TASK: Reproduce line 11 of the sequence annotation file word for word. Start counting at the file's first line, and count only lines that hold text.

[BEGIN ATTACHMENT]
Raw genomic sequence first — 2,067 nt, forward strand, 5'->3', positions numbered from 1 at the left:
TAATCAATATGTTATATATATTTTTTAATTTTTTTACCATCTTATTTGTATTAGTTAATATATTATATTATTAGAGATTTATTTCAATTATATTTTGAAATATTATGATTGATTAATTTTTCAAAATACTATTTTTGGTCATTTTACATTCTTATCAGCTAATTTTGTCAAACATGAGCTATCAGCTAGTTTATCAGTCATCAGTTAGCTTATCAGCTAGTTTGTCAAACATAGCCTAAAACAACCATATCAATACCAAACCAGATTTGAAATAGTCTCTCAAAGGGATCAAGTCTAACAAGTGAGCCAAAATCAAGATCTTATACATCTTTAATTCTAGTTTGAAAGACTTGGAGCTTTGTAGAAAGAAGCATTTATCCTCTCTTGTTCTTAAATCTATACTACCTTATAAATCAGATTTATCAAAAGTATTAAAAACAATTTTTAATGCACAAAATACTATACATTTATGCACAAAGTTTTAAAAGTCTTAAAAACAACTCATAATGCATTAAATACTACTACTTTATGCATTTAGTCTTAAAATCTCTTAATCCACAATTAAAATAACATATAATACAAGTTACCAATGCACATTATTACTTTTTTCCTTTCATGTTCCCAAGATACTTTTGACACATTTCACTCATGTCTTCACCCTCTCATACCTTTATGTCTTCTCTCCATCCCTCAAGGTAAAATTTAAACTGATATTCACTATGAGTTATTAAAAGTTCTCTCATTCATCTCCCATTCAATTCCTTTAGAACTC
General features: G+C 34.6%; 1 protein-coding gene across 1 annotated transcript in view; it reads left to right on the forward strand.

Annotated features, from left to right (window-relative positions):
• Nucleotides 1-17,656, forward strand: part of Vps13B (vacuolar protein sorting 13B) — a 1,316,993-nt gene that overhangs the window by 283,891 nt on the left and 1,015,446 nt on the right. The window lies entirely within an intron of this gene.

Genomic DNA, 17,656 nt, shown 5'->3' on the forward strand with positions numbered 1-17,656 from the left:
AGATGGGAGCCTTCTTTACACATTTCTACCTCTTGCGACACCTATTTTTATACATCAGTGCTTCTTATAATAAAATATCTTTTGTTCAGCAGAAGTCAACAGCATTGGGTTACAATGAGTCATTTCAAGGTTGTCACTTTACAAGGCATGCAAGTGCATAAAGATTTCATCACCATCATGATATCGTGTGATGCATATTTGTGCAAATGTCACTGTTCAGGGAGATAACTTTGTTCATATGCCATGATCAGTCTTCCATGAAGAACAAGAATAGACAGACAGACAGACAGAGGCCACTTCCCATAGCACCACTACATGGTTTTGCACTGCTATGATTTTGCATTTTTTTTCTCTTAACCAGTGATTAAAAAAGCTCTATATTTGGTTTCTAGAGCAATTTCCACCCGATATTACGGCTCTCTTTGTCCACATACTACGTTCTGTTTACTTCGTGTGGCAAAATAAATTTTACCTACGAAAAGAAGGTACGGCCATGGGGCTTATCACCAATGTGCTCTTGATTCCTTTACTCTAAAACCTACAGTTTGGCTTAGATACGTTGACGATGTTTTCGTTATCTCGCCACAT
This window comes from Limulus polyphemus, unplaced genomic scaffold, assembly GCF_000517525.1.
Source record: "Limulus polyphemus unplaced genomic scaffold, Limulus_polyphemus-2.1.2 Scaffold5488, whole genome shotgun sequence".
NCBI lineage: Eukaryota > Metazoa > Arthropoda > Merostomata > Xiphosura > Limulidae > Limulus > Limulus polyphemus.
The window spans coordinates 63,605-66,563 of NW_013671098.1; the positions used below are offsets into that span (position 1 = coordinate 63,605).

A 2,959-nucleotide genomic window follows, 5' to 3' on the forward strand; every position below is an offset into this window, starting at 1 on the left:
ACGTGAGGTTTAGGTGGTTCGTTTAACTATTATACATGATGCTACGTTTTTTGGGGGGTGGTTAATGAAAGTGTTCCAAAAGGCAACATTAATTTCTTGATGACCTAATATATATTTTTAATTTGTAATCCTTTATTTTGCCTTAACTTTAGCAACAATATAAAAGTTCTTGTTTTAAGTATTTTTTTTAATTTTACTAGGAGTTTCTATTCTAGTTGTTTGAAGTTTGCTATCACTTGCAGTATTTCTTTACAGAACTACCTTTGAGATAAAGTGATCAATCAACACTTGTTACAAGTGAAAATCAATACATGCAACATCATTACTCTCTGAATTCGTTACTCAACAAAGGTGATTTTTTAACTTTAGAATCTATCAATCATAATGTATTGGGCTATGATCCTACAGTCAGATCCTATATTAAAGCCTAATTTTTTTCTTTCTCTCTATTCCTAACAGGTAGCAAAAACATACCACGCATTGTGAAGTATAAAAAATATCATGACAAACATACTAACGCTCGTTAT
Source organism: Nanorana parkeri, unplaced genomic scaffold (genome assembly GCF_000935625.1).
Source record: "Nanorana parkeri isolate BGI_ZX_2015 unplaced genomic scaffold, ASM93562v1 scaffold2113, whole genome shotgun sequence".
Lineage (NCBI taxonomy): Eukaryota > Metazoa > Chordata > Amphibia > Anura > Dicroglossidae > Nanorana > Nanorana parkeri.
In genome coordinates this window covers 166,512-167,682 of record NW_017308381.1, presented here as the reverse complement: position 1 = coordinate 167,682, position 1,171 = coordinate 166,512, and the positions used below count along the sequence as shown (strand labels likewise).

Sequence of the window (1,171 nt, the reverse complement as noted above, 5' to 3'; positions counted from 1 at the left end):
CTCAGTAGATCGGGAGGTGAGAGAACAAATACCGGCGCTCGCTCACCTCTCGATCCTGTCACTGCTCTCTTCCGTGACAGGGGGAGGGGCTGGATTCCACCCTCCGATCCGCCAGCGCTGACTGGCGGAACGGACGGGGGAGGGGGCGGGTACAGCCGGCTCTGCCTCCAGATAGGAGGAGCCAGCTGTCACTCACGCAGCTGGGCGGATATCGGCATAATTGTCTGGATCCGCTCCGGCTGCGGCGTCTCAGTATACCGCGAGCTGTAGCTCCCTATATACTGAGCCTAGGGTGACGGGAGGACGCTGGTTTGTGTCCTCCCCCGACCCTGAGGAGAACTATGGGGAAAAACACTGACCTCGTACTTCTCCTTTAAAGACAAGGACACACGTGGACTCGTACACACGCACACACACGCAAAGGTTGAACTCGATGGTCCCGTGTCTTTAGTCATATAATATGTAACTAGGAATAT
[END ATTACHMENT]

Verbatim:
The window spans coordinates 63,605-66,563 of NW_013671098.1; the positions used below are offsets into that span (position 1 = coordinate 63,605).